You are here

Share Share Share Share Share Share Share

Religious Movements

Finding My Place

When the second half of 8th grade arrived, I was faced with what my 13-year old self believed was the most important decision I would ever have to make in my entire life. I had to choose a youth group to join. Even though Denver has fewer options than most cities, I was still overwhelmed by my choices. 

Come, Join Us

I remember my excitement upon hearing about Yeshivat Maharat’s  ordination of women. As a supporter of female Jewish leadership in all of its forms, I was thrilled at the idea. Evidently, Jessica Cavanagh-Melhado, a contributor to JWA’s blog, felt the same way. In June 2013, she wrote a piece entitled, We Begin to Become a Multitude. In the piece, she describes her experience attending the first ever ordination of women as open Orthodox female spiritual leaders. 

Miri Gold

In a landmark case in 2012, Miri Gold became the first non-Orthodox rabbi to have her salary paid by the Israeli government.

Naamah Kelman

The first woman rabbi to be ordained in Israel, Naamah Kelman has helped cultivate future rabbis as the first female dean of Hebrew Union College’s Jerusalem campus.

Kinneret Shiryon

The first female congregational rabbi to serve in Israel, Kinneret Shiryon went on to establish Kehillat Yozma, the first non-Orthodox congregation to receive funding from the state.

Naomi Levy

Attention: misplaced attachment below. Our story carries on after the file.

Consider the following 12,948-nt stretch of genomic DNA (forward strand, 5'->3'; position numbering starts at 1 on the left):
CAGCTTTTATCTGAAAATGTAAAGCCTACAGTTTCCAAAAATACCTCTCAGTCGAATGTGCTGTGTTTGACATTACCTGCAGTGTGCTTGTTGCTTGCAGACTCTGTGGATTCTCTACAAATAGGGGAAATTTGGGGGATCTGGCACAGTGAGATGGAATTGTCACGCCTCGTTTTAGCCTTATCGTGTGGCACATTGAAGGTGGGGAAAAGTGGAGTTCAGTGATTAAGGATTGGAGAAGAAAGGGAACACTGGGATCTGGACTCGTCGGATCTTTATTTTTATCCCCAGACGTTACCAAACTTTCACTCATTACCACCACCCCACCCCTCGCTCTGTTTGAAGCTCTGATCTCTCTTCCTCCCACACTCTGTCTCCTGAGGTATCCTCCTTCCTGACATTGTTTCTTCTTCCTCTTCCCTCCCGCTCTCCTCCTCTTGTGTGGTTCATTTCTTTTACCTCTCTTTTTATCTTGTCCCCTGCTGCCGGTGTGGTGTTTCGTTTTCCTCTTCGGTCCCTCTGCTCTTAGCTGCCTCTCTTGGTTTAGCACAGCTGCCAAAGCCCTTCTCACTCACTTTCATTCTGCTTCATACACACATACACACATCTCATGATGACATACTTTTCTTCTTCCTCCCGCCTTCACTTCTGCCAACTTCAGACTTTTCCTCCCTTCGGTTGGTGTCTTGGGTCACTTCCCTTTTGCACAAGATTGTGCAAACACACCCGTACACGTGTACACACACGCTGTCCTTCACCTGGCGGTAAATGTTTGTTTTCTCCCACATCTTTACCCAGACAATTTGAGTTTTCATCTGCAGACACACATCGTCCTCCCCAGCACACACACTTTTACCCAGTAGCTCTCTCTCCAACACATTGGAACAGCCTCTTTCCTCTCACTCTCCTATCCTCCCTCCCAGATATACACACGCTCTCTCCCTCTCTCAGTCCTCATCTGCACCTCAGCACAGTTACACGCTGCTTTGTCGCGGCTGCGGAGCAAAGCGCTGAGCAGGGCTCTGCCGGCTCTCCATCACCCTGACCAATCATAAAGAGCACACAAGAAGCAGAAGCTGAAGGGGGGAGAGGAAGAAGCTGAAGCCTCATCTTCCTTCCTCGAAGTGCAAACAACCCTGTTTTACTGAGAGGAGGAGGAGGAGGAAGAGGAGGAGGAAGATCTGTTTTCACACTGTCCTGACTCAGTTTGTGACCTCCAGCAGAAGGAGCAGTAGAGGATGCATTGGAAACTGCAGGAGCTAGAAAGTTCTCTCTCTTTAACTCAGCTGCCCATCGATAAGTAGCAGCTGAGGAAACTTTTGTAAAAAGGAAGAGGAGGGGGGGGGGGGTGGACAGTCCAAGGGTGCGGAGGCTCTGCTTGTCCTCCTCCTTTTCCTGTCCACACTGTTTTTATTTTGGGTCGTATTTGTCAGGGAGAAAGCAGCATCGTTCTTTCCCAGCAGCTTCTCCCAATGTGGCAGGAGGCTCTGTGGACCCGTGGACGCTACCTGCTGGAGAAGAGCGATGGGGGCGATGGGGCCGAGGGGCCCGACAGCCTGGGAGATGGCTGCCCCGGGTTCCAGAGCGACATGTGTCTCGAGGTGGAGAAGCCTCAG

After suffering tragedies in her own life, Naomi Levy used her skills as a rabbi and writer to give others the tools to move on.

Gesa Ederberg

The first woman rabbi to serve in Berlin since Regina Jonas, Gesa Ederberg has played an essential role in restoring Jewish life in Germany.

Sara Hurwitz

Upon becoming the world’s first Modern Orthodox woman rabbi, Sara Hurwitz took on the title “Rabba.”

Orthodox Feminism

A lot of people leave Orthodoxy because of the sexism. Honestly, it’s really hard to stay. Being a teenager with friends who are all forming their identities, I struggle with this a lot. Many of my friends are leaving the movement because they are tired of tirelessly fighting, enduring, and never being equal. 

Holy Glass Ceiling

On June 13th, 2013, three women graduated from the Yeshivat Maharat and were ordained with the title of maharat, or female spiritual leader. Even then, the Rabbinic Counsel of America (RCA) refused to recognize these women as part of the Orthodox Rabbinate. This is a two steps forward, one step back situation. 

Pages

How to cite this page

Jewish Women's Archive. "Religious Movements." (Viewed on May 1, 2016) <http://jwa.org/topics/religious-movements>.

Donate

Help us elevate the voices of Jewish women.

donate now

Sign Up for JWA eNews

 

Discover Education Programs

Join our growing community of educators.

view programs